Please let it be over … on Tuesday
October 29, 2004
I’ve spoken to many family members and old friends of all political persuasions over the past few weeks about the seemingly endless and ultimately depressing presidential election campaign, and all of us agree on one point: We can’t wait until the whole ugly thing is over on Tuesday evening.
I should say “almost over” because armies of lawyers are poised to invade Nevada and other “battleground” states to challenge final vote counts.
The fact that both sides are already charging each other with election fraud before the votes are counted neatly depicts the sorry state of the U.S. electoral process, which we hold out as a democratic model to the rest of the world. Fortunately, in Nevada, we’re using electronic voting machines with a paper backup, unlike most other states (think Florida), which don’t provide a paper record of the votes. Of course, that could lead to a repeat of the disputed 2000 presidential election, which was eventually decided by a deeply divided (5-4) U.S. Supreme Court. Help!
Time magazine sums up the current political situation pretty well in a cover story titled “The Morning After” (the election) by asking a couple of key questions: “After such a venomous campaign, will it be possible to pick up the pieces, bridge the gaps, and reunite the United States? To restore trust – not only in our leaders but in one another?” I hope the answers to these questions are “yes,” but I fear that’s not the case after such a long and nasty election campaign.
In our conversations, family members and friends have asked how we can improve our electoral process in order to avoid such an unpleasant and divisive outcome, no matter who wins on Tuesday. I think back fondly to my experience in Australia about 10 years ago, when the Aussies elected a new prime minister in a process that took about six weeks.
The former prime minister called an election, the major parties chose their respective candidates, and they campaigned for about a month before voters went to the polls. In fact, our Aussie friends and allies re-elected current Prime Minister John Howard, a conservative, to a fourth term in office earlier this month without much fanfare, although Howard took some heat for supporting the United States in Iraq and Afghanistan.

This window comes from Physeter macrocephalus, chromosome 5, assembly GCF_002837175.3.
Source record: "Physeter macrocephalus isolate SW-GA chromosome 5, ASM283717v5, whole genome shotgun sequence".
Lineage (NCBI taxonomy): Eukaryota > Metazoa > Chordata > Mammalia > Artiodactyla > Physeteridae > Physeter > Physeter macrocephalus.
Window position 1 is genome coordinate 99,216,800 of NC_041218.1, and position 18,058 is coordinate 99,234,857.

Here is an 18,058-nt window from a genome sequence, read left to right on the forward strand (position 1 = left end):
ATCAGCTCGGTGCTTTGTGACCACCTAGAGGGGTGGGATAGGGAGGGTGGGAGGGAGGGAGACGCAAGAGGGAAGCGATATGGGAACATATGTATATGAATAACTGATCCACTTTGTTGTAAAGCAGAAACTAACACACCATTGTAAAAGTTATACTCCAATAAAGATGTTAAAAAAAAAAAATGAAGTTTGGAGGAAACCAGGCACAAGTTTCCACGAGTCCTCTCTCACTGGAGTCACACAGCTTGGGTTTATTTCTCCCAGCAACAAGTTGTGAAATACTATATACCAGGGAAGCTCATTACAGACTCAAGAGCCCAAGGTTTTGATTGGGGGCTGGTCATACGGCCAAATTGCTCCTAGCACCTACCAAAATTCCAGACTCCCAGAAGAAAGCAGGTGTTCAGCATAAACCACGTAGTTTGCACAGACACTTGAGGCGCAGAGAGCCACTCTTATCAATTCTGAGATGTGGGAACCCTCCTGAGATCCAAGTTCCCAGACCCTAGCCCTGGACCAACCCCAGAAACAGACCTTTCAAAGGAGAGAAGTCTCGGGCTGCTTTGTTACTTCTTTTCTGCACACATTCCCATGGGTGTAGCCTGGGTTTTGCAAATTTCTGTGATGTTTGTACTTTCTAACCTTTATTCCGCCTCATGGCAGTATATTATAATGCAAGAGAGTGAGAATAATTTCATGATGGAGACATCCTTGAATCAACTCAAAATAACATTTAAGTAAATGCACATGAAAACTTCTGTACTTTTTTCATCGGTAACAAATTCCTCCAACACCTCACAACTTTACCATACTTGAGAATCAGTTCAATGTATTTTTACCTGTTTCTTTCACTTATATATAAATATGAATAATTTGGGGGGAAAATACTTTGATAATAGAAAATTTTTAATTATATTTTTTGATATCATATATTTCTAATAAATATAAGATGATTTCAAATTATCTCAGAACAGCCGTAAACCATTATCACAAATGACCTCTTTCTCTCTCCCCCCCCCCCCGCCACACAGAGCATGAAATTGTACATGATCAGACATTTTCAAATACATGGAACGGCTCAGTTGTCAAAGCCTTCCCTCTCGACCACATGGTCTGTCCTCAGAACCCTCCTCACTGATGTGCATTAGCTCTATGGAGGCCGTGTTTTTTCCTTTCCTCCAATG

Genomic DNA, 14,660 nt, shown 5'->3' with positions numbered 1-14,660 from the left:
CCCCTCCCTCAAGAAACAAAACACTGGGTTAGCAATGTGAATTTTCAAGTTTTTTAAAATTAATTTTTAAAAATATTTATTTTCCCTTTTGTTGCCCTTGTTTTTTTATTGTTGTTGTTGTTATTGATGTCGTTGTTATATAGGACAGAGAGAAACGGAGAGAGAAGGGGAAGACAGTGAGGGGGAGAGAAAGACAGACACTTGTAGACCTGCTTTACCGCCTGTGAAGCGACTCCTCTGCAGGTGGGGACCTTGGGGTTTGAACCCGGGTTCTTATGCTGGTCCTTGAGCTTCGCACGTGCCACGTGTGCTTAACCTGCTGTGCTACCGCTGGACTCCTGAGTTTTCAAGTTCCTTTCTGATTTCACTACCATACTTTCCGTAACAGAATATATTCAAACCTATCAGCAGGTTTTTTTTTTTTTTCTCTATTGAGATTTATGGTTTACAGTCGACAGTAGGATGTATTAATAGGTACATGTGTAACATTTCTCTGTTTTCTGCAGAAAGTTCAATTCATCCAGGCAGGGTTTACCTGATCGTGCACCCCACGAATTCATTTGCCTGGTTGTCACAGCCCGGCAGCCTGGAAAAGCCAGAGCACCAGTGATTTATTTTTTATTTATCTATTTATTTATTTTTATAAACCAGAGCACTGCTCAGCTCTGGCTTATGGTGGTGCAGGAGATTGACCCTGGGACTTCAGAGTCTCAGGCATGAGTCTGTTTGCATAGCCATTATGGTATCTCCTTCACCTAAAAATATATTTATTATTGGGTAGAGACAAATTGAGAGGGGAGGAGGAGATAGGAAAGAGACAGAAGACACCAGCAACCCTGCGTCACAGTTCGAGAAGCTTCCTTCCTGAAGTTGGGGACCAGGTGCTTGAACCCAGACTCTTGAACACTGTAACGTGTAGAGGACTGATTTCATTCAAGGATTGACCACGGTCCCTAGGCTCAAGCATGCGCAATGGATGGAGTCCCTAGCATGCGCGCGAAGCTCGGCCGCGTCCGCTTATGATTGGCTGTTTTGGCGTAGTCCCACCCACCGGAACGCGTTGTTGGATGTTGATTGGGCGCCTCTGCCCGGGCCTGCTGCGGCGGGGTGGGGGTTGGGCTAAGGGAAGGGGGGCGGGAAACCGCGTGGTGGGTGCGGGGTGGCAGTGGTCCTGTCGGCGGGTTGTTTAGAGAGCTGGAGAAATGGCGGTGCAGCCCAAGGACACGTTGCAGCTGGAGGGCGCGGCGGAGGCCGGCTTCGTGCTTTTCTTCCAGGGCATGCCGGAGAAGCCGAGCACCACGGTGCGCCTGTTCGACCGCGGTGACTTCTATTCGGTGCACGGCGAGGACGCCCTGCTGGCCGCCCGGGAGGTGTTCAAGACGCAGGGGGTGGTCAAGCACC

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So I like the parliamentary system of government because it allows voters to change national leaders when they wish, and because campaigns are relatively short and much less expensive than those in the U.S.
Do you realize that we’ve been subjected to repetitive mud-slinging for more than a year and a half, first in the hotly contested Democratic primaries and now in the General Election campaign? And all of this at a cost of hundreds of millions of dollars provided by special- interest groups across the political spectrum, in exchange for instant access to key decision-makers.
Just since Labor Day, special-interest groups have spent more than $25 million on the presidential race, with Sen. John Kerry outspending President Bush by more than 4-to-1, and the major candidates are spending another $40 million in this final week of the campaign. Even though many of us thought that the well-intentioned McCainÐFeingold campaign finance reform bill was going to cap campaign spending, it has done just the opposite by permitting so-called “527” organizations, ranging from MoveOn.org on the left to Swift Boat Veterans For Truth on the right, to spend unlimited sums of money on “issue” advertising, which has translated into a steady stream of attack ads.
These ads have been particularly ubiquitous (and obnoxious) in Northern Nevada, now the nation’s No. 1 political advertising market, and Las Vegas is No. 5. No wonder our local TV stations are so happy; the longer the campaign lasts, the more money they make.
Whether it’s wolves on the prowl or an ostrich with its head in the sand, last-minute attack ads assume that we Nevadans are total idiots. Any undecided voter who would make up his/her mind on the basis of such an ad should be barred from the polls on grounds of mental incompetence. In fact, anyone who’s undecided at this stage of the game should stay home on Tuesday on grounds of terminal indecisiveness.
Another highly objectionable aspect of this year’s election is the increasing politicization of the news media, which seem to have great difficulty separating news from opinion. The latest example of this syndrome is the current CBS News/New York Times attack on President Bush and the Republicans for “losing” nearly 400 tons of high explosives in Iraq.
This alleged scoop – “alleged” because some embedded journalists doubt whether the explosives were there when U.S. troops arrived at the site – was breathlessly reported by Ed Bradley of “60 Minutes,” the same CBS program that utilized forged documents to criticize Bush’s National Guard service record. On the other side of the ledger, the Fox News Channel is actively campaigning for President Bush, so there’s enough blame to go around.
In summary, the U.S. electoral process has become far too long and the campaigns far too negative, resulting in what Time magazine called “a nation divided, a nation split over its place in the world, over its basic values (and) over its future direction.” But, as well-known philosopher Rodney King once asked, “Can’t we all just get along?”
I’ll see you at the polls on Tuesday. In the meantime, happy Nevada Day!
Guy W. Farmer, a semi-retired journalist and former U.S. diplomat, lives in Carson City.